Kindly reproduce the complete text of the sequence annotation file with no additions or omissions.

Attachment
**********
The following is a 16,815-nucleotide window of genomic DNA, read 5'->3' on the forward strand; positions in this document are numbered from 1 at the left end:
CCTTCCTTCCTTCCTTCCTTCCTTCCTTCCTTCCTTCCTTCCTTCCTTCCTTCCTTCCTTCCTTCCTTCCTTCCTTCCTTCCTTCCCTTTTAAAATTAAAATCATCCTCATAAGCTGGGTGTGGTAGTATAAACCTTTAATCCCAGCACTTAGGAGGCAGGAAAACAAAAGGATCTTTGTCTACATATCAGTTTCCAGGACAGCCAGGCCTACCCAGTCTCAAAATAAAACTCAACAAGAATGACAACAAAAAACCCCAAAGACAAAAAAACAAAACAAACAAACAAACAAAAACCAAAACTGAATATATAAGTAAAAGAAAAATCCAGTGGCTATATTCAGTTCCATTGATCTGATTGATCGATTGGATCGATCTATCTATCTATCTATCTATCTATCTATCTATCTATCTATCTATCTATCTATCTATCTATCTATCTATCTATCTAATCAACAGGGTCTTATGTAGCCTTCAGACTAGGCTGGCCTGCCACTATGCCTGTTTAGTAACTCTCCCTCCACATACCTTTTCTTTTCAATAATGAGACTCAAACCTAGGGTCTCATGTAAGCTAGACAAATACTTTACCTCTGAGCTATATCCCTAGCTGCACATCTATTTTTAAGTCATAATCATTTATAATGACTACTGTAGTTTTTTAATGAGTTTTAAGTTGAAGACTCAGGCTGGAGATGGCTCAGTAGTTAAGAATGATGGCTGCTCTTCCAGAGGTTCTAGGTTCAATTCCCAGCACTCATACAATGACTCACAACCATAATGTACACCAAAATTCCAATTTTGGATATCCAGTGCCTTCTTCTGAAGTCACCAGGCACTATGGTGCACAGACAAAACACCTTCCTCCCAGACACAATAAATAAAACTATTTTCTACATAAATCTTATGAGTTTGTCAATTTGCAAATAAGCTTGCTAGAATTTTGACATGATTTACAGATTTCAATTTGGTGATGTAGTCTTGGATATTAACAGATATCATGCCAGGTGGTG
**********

The following is a 16,815-nucleotide window of genomic DNA, read 5'->3' on the forward strand; positions in this document are numbered from 1 at the left end:
CCTTCCTTCCTTCCTTCCTTCCTTCCTTCCTTCCTTCCTTCCTTCCTTCCTTCCTTCCTTCCTTCCTTCCTTCCTTCCTTCCTTCCCTTTTAAAATTAAAATCATCCTCATAAGCTGGGTGTGGTAGTATAAACCTTTAATCCCAGCACTTAGGAGGCAGGAAAACAAAAGGATCTTTGTCTACATATCAGTTTCCAGGACAGCCAGGCCTACCCAGTCTCAAAATAAAACTCAACAAGAATGACAACAAAAAACCCCAAAGACAAAAAAACAAAACAAACAAACAAACAAAAACCAAAACTGAATATATAAGTAAAAGAAAAATCCAGTGGCTATATTCAGTTCCATTGATCTGATTGATCGATTGGATCGATCTATCTATCTATCTATCTATCTATCTATCTATCTATCTATCTATCTATCTATCTATCTATCTATCTATCTATCTAATCAACAGGGTCTTATGTAGCCTTCAGACTAGGCTGGCCTGCCACTATGCCTGTTTAGTAACTCTCCCTCCACATACCTTTTCTTTTCAATAATGAGACTCAAACCTAGGGTCTCATGTAAGCTAGACAAATACTTTACCTCTGAGCTATATCCCTAGCTGCACATCTATTTTTAAGTCATAATCATTTATAATGACTACTGTAGTTTTTTAATGAGTTTTAAGTTGAAGACTCAGGCTGGAGATGGCTCAGTAGTTAAGAATGATGGCTGCTCTTCCAGAGGTTCTAGGTTCAATTCCCAGCACTCATACAATGACTCACAACCATAATGTACACCAAAATTCCAATTTTGGATATCCAGTGCCTTCTTCTGAAGTCACCAGGCACTATGGTGCACAGACAAAACACCTTCCTCCCAGACACAATAAATAAAACTATTTTCTACATAAATCTTATGAGTTTGTCAATTTGCAAATAAGCTTGCTAGAATTTTGACATGATTTACAGATTTCAATTTGGTGATGTAGTCTTGGATATTAACAGATATCATGCCAGGTGGTG